Is it time to turn your hobby into a business? Are you at the point where you feel that life is too short to invest 40-plus hours a week into something that feels thankless? Maybe it’s a good idea to stop shelving your dream because the longer an aspiring entrepreneur ignores the longing for freedom, the less likely the dream becomes.
Don't make a rash decision and quit your day job just yet though. The recipe for entrepreneurial success is part risk, part faith and part planning. I've been approached by far too many people who jumped in unprepared and sought out coaching as a last-ditch effort to succeed. Sadly, with more preparation upfront, many more of those businesses would have done just that.
How ready are you? Before you leave your job, increase the odds of success with these seven business and life-savvy steps.
1. Document your plan.
Daydreaming is something you probably do often, and that's great! You need to do more than daydream though; it's time to work on your plan. Every step, from where you will operate to how you'll fund and market your idea, needs to find a home outside of your head. Declutter your mind by creating a document that outlines your steps and how you will execute them. One caution though: don't strive for perfection; that's simply another way of putting things off.
2. Connect with helpful people.
You've probably never done this business-building thing before, so don't go solo. There's no need to reinvent the wheel. Find a few successful folks, in and outside of the crafting world, who are willing to provide sage advice and guidance. With the combined experience and input of a strong support network you will make better choices. Also, find a great coach who has a solid track record of helping others succeed.
3. Create a budget now.
Before you take the leap from employee to employer, plan for the consequences of a slower than expected take off. Have you saved money specifically earmarked for living expenses and startup costs? Plan for a long road ahead; if you make it there sooner, you'll have capital remaining for expansion. If you don't have enough money set aside (double or triple the number that comes to mind) then start socking it away now. Take on a second job if needed--yes, I really said that. You may as well get used to the long hours now, since operating a start-up often leads to many sleepless nights.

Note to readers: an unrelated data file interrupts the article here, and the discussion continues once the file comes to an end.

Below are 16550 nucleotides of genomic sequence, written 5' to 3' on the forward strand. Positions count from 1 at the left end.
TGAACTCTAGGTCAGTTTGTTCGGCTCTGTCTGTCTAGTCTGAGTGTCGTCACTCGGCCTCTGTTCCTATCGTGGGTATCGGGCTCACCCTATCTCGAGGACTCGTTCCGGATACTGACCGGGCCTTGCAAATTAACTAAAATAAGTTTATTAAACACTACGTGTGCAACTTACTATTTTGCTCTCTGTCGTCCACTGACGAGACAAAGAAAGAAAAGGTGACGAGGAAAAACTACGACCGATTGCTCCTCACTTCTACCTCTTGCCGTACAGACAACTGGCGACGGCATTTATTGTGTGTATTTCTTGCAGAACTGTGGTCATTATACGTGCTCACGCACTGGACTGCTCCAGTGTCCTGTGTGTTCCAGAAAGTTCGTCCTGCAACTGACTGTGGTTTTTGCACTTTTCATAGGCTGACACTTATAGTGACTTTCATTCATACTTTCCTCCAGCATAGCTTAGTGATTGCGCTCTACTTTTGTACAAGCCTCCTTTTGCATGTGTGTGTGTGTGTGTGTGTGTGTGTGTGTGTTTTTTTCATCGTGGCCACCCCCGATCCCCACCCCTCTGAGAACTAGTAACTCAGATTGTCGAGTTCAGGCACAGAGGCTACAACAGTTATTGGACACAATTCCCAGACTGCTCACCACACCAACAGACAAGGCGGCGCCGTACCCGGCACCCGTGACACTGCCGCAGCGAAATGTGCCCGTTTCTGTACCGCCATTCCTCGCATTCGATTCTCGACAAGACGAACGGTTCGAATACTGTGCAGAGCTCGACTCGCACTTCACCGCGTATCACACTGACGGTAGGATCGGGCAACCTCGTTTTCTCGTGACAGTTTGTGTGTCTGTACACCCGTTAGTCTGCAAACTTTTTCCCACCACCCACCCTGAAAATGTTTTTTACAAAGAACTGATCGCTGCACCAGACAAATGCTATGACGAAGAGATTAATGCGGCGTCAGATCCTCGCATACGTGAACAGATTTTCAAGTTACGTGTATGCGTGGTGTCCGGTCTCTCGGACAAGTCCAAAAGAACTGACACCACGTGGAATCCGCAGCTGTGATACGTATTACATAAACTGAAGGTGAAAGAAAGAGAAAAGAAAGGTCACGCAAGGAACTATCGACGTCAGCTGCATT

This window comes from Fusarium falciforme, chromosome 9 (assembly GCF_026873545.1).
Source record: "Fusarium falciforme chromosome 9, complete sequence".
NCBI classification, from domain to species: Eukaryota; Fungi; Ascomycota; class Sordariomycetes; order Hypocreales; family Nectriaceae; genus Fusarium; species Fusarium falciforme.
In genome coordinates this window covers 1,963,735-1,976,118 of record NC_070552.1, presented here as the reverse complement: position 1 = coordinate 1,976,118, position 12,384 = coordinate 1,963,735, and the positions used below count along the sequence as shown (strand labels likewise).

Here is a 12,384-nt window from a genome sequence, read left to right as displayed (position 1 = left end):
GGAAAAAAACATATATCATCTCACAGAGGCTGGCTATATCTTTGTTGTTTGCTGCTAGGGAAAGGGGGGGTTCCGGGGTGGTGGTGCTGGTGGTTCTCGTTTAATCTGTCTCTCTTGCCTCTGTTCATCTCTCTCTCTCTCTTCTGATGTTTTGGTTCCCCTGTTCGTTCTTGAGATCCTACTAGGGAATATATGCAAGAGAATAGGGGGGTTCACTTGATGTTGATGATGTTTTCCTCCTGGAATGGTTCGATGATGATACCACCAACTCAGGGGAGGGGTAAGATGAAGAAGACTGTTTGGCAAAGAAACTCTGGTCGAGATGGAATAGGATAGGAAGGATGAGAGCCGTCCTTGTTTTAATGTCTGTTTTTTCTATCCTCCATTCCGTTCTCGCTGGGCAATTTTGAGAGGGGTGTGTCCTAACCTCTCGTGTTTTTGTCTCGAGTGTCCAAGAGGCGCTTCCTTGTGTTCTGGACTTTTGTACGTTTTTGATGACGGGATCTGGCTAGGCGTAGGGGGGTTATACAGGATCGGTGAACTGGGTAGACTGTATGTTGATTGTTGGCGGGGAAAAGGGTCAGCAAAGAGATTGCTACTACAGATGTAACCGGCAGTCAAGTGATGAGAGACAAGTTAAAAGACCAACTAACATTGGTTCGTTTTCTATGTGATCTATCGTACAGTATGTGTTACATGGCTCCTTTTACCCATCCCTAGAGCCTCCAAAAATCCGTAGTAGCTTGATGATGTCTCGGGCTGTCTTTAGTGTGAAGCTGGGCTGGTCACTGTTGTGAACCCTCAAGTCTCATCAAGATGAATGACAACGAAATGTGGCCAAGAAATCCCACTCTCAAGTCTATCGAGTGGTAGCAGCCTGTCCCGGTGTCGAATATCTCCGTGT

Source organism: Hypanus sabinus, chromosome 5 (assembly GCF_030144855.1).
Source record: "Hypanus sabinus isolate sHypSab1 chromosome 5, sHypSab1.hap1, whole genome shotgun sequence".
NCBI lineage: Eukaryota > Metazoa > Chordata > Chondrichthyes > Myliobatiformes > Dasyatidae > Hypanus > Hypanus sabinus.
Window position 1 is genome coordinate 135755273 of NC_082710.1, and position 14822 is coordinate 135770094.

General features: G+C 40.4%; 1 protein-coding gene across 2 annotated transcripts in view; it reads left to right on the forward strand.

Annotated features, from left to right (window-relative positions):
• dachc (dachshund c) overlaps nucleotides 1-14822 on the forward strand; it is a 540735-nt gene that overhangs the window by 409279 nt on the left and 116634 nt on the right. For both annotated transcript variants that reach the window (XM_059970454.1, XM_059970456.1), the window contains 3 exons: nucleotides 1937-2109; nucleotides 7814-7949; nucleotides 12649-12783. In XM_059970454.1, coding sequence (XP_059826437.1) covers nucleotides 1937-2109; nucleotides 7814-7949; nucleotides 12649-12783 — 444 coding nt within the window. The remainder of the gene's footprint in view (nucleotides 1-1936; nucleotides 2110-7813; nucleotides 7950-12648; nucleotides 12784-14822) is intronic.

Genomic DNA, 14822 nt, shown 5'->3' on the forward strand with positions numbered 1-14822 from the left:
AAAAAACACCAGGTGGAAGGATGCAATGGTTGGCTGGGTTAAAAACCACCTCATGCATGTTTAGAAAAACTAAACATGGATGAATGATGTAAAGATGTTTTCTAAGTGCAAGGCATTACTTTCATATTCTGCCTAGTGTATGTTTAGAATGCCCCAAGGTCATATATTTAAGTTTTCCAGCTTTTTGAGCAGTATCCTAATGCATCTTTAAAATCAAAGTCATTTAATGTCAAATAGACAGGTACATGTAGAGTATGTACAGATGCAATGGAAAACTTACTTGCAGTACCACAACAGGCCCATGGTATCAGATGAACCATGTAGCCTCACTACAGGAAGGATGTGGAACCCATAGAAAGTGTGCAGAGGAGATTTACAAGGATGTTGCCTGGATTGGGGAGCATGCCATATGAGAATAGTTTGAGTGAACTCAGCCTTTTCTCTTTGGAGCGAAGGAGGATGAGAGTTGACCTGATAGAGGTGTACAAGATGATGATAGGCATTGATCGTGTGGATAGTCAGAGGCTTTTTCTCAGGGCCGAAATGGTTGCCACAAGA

4. Tell people about your idea.
If you're afraid to share your idea and expect everyone you meet to sign an NDA, you're acting out of fear. Stop that! Your idea is just an idea, and there are millions of them out there. When you actually have an innovation (an idea turned into a profitable business), you may need to protect it. Right now what you need is feedback, sage advice and to become well networked. And that takes us to my next point:
5. Build a diverse network.
A solid network for general support, connections and financial support is critical to the success of your soon-to-be business. But don't forget the industry connections related to your current work. Your contingency plan may include returning to a day job (for a period of time at least) and you don't want to lose touch with the people who can help you do that. Don't burn your bridges! When the time is right, leave your company on good terms and with integrity.
6. Do a test drive.
You love your idea. You have to, or you won't have the fortitude to make it work. Now it's time to make sure you're not the only one who believes in it. At this stage of the game, test the market by wading in, not jumping in feet first. Do your market research, sample out your product and launch it in phases. I once had a client who wanted to launch an entire line of skin care products, risking everything she had. Thankfully, she agreed to launch only one lotion and received invaluable feedback that probably saved her from financial ruin. Don’t resist going back to the drawing board to improve your product or packaging as needed.
7. Don't make empty promises.
Hopefully, your close friends and family, especially your significant other, will back you up on your decision to take this leap. It’s possible that they are even more nervous about it than you are—don’t be tempted to make promises you may not be able to keep! Giving your word about things like a short timetable to profits and devoting plenty of time to the family will soothe some of their fears and make your life easier--at first. Don't pretend that this life-changing event won't affect your home life and relationships, because it will. The goal is to create "life balance” over the long haul, understanding that there will be times when your life is anything but balanced. Be honest with yourself and others; anything less will only make you a liar, at least for a while. With that said, never lose sight of what's truly important and can never be replaced.
For those of you who have already taken the leap, what do you wish you had done differently? Pay it forward by mentoring someone who’s exactly where you were only a few years ago!